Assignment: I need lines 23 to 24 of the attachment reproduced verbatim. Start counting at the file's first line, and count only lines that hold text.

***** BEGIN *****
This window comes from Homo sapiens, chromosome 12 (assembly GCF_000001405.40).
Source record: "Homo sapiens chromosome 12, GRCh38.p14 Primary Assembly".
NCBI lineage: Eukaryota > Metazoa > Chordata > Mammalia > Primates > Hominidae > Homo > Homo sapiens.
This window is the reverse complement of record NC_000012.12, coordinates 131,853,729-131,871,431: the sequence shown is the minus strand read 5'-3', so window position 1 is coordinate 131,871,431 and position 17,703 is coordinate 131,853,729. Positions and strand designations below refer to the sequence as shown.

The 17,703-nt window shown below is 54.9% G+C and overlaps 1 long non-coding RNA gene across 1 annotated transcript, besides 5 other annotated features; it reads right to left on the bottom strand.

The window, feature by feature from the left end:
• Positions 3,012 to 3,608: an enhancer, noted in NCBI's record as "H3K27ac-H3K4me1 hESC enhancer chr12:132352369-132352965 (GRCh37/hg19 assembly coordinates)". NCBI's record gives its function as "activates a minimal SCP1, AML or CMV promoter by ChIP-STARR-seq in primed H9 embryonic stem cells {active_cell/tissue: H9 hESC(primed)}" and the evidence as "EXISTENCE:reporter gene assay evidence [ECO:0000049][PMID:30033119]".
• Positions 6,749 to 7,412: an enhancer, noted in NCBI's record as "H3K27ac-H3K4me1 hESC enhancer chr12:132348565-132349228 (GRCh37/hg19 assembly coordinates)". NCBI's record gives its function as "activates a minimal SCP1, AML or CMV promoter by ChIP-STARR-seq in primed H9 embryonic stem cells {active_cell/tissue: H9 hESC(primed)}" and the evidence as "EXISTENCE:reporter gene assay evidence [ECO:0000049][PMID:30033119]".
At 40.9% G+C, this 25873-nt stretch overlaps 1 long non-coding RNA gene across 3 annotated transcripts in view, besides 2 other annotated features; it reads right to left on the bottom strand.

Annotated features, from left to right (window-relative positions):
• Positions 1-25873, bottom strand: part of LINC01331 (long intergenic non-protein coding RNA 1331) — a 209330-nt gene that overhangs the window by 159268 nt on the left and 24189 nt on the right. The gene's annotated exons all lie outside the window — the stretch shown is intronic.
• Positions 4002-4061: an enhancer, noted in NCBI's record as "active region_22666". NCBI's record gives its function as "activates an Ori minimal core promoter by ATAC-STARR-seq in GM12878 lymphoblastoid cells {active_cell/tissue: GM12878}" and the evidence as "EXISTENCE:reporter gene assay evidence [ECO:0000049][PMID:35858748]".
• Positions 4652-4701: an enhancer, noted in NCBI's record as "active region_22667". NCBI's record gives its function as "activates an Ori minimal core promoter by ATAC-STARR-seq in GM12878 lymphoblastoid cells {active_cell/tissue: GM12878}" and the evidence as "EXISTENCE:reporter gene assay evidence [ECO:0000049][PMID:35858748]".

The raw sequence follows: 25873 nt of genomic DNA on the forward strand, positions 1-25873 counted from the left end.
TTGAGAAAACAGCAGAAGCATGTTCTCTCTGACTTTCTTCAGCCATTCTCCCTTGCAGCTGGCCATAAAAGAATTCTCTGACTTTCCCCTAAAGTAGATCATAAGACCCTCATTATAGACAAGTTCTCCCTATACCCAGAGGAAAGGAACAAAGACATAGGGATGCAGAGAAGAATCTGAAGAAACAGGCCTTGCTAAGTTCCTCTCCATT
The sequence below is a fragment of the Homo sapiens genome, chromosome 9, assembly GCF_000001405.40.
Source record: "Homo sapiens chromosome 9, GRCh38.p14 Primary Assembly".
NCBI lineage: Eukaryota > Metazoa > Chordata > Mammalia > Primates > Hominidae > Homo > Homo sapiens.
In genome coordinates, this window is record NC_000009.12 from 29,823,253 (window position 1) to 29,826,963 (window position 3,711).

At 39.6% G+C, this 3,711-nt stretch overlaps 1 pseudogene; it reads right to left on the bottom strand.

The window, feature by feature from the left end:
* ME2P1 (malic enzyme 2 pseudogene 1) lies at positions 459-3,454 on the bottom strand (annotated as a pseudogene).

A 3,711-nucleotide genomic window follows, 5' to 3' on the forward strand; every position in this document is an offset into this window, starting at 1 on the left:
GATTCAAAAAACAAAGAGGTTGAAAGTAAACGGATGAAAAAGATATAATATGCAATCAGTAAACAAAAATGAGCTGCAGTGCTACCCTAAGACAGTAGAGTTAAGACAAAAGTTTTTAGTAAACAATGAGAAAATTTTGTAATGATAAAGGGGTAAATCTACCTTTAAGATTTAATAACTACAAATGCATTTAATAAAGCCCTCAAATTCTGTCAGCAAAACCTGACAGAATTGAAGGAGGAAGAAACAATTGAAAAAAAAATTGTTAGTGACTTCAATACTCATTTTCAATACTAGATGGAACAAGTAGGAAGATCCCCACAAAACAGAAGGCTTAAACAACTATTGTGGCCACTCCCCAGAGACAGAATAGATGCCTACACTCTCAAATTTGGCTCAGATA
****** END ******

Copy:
A 3,711-nucleotide genomic window follows, 5' to 3' on the forward strand; every position in this document is an offset into this window, starting at 1 on the left:
GATTCAAAAAACAAAGAGGTTGAAAGTAAACGGATGAAAAAGATATAATATGCAATCAGTAAACAAAAATGAGCTGCAGTGCTACCCTAAGACAGTAGAGTTAAGACAAAAGTTTTTAGTAAACAATGAGAAAATTTTGTAATGATAAAGGGGTAAATCTACCTTTAAGATTTAATAACTACAAATGCATTTAATAAAGCCCTCAAATTCTGTCAGCAAAACCTGACAGAATTGAAGGAGGAAGAAACAATTGAAAAAAAAATTGTTAGTGACTTCAATACTCATTTTCAATACTAGATGGAACAAGTAGGAAGATCCCCACAAAACAGAAGGCTTAAACAACTATTGTGGCCACTCCCCAGAGACAGAATAGATGCCTACACTCTCAAATTTGGCTCAGATA